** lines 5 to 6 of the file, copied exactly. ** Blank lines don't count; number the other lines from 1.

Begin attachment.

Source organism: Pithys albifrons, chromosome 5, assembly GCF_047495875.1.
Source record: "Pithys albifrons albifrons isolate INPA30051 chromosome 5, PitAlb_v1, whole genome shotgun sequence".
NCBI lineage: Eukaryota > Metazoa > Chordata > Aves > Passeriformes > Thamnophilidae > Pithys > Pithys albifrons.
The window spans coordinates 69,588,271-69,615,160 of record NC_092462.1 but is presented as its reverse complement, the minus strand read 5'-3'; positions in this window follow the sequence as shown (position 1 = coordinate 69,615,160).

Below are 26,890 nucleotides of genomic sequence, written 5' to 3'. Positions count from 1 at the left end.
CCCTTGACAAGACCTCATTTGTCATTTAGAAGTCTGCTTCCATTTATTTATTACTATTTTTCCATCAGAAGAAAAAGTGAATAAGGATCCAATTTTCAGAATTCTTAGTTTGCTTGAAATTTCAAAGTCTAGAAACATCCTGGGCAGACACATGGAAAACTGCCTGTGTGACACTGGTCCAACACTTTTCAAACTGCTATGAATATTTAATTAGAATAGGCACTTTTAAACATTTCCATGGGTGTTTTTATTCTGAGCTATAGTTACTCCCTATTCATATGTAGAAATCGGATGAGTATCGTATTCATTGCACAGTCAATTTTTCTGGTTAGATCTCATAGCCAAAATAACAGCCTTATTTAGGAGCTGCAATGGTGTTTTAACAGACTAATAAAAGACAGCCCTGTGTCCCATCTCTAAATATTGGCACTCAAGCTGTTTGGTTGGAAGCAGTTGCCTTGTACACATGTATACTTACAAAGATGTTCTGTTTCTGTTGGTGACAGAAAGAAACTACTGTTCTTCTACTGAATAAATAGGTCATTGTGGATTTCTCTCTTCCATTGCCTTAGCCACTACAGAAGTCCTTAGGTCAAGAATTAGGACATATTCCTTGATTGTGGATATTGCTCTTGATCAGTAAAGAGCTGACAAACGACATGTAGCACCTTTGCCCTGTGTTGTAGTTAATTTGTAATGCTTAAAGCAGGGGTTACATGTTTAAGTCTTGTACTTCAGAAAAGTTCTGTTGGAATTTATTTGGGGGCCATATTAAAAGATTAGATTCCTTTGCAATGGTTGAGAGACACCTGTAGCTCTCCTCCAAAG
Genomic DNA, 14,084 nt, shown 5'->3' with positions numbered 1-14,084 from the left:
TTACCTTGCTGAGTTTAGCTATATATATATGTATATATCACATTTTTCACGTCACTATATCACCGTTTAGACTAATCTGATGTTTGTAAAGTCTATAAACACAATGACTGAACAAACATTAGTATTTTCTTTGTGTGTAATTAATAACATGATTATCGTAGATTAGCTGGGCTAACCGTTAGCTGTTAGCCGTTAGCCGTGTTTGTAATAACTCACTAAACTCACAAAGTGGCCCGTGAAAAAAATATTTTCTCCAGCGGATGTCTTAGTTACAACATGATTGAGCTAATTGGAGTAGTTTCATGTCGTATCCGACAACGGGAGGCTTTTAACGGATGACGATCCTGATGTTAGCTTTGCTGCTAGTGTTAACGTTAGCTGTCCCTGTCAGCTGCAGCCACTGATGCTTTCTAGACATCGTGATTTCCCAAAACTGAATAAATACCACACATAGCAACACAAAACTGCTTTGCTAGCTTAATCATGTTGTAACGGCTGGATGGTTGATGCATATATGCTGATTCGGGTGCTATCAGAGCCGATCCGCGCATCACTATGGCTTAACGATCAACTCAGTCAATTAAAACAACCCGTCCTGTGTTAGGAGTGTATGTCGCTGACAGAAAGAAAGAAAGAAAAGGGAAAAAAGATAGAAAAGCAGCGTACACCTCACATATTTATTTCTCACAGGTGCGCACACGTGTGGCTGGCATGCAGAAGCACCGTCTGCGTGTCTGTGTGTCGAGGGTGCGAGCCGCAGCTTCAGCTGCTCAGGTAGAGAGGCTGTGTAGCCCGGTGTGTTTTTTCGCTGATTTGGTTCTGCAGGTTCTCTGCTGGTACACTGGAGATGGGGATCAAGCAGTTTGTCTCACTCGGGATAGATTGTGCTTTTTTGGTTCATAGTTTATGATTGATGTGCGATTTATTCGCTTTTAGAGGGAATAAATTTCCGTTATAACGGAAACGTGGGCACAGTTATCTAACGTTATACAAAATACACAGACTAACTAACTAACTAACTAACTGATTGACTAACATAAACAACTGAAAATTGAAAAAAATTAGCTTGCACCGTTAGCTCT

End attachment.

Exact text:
Below are 26,890 nucleotides of genomic sequence, written 5' to 3'. Positions count from 1 at the left end.
CCCTTGACAAGACCTCATTTGTCATTTAGAAGTCTGCTTCCATTTATTTATTACTATTTTTCCATCAGAAGAAAAAGTGAATAAGGATCCAATTTTCAGAATTCTTAGTTTGCTTGAAATTTCAAAGTCTAGAAACATCCTGGGCAGACACATGGAAAACTGCCTGTGTGACACTGGTCCAACACTTTTCAAACTGCTATGAATATTTAATTAGAATAGGCACTTTTAAACATTTCCATGGGTGTTTTTATTCTGAGCTATAGTTACTCCCTATTCATATGTAGAAATCGGATGAGTATCGTATTCATTGCACAGTCAATTTTTCTGGTTAGATCTCATAGCCAAAATAACAGCCTTATTTAGGAGCTGCAATGGTGTTTTAACAGACTAATAAAAGACAGCCCTGTGTCCCATCTCTAAATATTGGCACTCAAGCTGTTTGGTTGGAAGCAGTTGCCTTGTACACATGTATACTTACAAAGATGTTCTGTTTCTGTTGGTGACAGAAAGAAACTACTGTTCTTCTACTGAATAAATAGGTCATTGTGGATTTCTCTCTTCCATTGCCTTAGCCACTACAGAAGTCCTTAGGTCAAGAATTAGGACATATTCCTTGATTGTGGATATTGCTCTTGATCAGTAAAGAGCTGACAAACGACATGTAGCACCTTTGCCCTGTGTTGTAGTTAATTTGTAATGCTTAAAGCAGGGGTTACATGTTTAAGTCTTGTACTTCAGAAAAGTTCTGTTGGAATTTATTTGGGGGCCATATTAAAAGATTAGATTCCTTTGCAATGGTTGAGAGACACCTGTAGCTCTCCTCCAAAG